prescribe crying at the workplace, I told him that it was okay
for him to cry in the medical department setting. This precipitated
a 10-minute weeping episode.
course, crying in itself did not solve all Roy's problems, but
it surely gave him some temporary relief from his tension; it
also built increasing trust, added one more coping skill to his
approach to stress management, and possibly increased his energy
to carry on.
Psychology of Health
trend contributing to the rise of behavioral medicine is what
I call "the democratization of psychiatry." Examples
include growing acceptance of behavioral medicine as approved
treatments for addictions to alcohol, tobacco, and (more recently)
food-related compulsions. Cardiologists, rheumatologists, and
other traditional medical specialists are also now applying behavioral
Ornish, considered by some to be one of the leading experts in
cardiovascular disease prevention and management, promotes the
medical value of not only diet, but also meditation, social bonding,
and group support. [Ed. note: See "Dean Omish's Way to a
Healthy Heart" by Clement Bezold in THE FUTURIST April 1999,
behavior and enhancing lifestyle quality are also central tenets
of the wellness movement, and the major pharmaceutical companies
are expressing a growing interest in using behavioral change as
a supplement to pharmacological interventions, thus embracing
a holistic or biopsychosocial model.
Psychiatric principles are even being applied in the field of
physical fitness. Many personal trainers and athletic coaches
now offer support and counseling that borders on psychotherapy.
the number of behavioralmedicine techniques now being widely used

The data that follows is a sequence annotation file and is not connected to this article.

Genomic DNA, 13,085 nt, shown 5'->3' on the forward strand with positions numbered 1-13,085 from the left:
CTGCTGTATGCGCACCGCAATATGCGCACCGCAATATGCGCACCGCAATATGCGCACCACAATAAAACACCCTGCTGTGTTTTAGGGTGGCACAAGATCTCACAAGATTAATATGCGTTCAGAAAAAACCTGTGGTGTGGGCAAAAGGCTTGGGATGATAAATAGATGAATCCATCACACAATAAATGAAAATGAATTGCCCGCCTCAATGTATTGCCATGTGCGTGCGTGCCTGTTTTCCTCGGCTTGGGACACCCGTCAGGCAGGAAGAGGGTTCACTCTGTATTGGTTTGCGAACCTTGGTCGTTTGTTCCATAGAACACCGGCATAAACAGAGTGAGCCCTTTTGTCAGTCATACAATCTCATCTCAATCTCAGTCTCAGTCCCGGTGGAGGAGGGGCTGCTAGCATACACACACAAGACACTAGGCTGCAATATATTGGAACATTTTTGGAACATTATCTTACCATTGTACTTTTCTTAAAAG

in many health venues demonstrates the enormous contributions
that modern psychiatry has made to the redefinition of health
itself. It is time to formally recognize and integrate modern
professional psychiatric principles into all healthcare endeavors
and to provide appropriate training of doctors.
New Medical Paradigm: Optimism, Not Fear
behavioral change is likely to occur among individuals only after
fundamental attitudinal shifts about oneself and personal growth
have taken place. Thus, selfesteem, self-discovery, and personal
growth also become extremely important. A fundamental shift needs
to take place personally and culturally in regard to what I call
"the paradigm of medical optimism."
this paradigm is based on love of life, self-determination, and
responsibility. By contrast, the traditional predominant medical
paradigm of pathology and paternalism is based on a fear of death
and a clinging to dependency and victimhood.
paradigm of medical optimism views human beings as fundamentally
good and recognizes that pleasure is not inherently "wrong"
or "harmful." On the contrary, given basic emotional
balance, human beings can-and should-engage in responsible pleasures
that do not harm others or society. One new role of the physician
is to give patients permission and encouragement to enjoy the
bounties and beauties of life without guilt. Doctors must not
fear writing these behavioral prescriptions, for they are very
much a part of the emerging new role of health-care providers